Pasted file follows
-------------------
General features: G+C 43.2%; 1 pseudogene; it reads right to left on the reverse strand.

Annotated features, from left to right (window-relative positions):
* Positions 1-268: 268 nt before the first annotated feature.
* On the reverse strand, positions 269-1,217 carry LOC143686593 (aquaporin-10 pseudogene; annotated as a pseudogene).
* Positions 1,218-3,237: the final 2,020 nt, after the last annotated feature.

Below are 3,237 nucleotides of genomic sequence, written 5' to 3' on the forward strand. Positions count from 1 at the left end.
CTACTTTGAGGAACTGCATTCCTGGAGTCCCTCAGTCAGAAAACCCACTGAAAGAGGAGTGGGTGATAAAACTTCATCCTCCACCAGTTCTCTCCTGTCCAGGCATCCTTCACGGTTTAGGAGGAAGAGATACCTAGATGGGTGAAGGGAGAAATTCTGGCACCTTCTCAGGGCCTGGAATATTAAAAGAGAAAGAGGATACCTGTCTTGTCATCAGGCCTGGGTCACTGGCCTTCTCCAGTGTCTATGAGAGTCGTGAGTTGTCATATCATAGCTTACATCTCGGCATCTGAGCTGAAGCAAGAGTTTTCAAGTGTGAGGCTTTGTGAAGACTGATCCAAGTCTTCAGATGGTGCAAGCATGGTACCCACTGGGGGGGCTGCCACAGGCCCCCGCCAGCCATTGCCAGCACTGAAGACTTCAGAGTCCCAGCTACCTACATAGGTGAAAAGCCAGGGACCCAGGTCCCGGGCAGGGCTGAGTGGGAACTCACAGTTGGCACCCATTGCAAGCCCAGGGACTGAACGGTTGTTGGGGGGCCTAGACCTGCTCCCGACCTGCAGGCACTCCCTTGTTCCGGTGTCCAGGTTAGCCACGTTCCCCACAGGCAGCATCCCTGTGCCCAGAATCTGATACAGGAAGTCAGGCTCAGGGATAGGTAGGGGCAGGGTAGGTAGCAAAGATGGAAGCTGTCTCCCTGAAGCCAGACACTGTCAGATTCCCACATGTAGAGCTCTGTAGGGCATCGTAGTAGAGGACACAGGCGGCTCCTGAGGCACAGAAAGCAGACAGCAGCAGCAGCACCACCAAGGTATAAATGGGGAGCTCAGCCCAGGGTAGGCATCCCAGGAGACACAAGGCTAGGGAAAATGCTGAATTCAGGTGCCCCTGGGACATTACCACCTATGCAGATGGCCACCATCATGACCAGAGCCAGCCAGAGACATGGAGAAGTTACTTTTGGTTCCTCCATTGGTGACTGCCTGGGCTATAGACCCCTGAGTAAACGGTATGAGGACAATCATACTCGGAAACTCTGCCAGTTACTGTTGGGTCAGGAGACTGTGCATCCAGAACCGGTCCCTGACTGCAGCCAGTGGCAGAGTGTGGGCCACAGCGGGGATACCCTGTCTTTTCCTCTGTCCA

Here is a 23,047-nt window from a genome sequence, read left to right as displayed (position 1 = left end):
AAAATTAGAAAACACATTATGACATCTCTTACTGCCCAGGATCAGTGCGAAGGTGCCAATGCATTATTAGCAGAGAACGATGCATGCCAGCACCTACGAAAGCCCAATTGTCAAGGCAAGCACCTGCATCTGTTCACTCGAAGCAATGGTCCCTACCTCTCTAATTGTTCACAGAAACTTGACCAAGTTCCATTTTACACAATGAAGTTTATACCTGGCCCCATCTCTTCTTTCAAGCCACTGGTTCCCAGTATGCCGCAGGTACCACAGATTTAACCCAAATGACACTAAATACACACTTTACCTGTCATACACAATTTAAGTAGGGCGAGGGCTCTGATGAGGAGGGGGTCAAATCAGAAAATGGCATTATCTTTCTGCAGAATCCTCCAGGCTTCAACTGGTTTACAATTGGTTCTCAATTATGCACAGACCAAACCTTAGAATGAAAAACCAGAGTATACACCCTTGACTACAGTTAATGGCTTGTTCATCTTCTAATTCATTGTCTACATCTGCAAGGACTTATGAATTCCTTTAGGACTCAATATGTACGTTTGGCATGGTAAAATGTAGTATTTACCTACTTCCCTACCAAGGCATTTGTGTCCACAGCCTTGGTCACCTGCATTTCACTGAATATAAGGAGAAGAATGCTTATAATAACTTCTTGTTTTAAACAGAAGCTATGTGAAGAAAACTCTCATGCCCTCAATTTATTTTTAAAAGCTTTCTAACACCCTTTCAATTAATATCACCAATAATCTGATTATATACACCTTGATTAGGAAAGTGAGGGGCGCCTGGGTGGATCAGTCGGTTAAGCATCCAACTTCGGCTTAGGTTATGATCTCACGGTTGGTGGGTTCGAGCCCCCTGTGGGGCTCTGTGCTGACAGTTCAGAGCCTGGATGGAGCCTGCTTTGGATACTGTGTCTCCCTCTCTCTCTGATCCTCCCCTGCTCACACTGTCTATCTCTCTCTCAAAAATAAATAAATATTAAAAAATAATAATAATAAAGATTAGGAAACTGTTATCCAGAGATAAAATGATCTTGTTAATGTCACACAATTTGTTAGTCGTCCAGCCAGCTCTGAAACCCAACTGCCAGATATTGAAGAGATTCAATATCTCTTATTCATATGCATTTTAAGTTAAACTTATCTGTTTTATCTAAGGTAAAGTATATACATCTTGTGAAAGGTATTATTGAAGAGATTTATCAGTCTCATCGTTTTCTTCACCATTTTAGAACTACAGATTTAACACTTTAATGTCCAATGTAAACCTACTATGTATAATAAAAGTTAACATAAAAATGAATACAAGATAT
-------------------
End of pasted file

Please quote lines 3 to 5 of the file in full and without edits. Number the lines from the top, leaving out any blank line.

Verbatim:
* Positions 1-268: 268 nt before the first annotated feature.
* On the reverse strand, positions 269-1,217 carry LOC143686593 (aquaporin-10 pseudogene; annotated as a pseudogene).
* Positions 1,218-3,237: the final 2,020 nt, after the last annotated feature.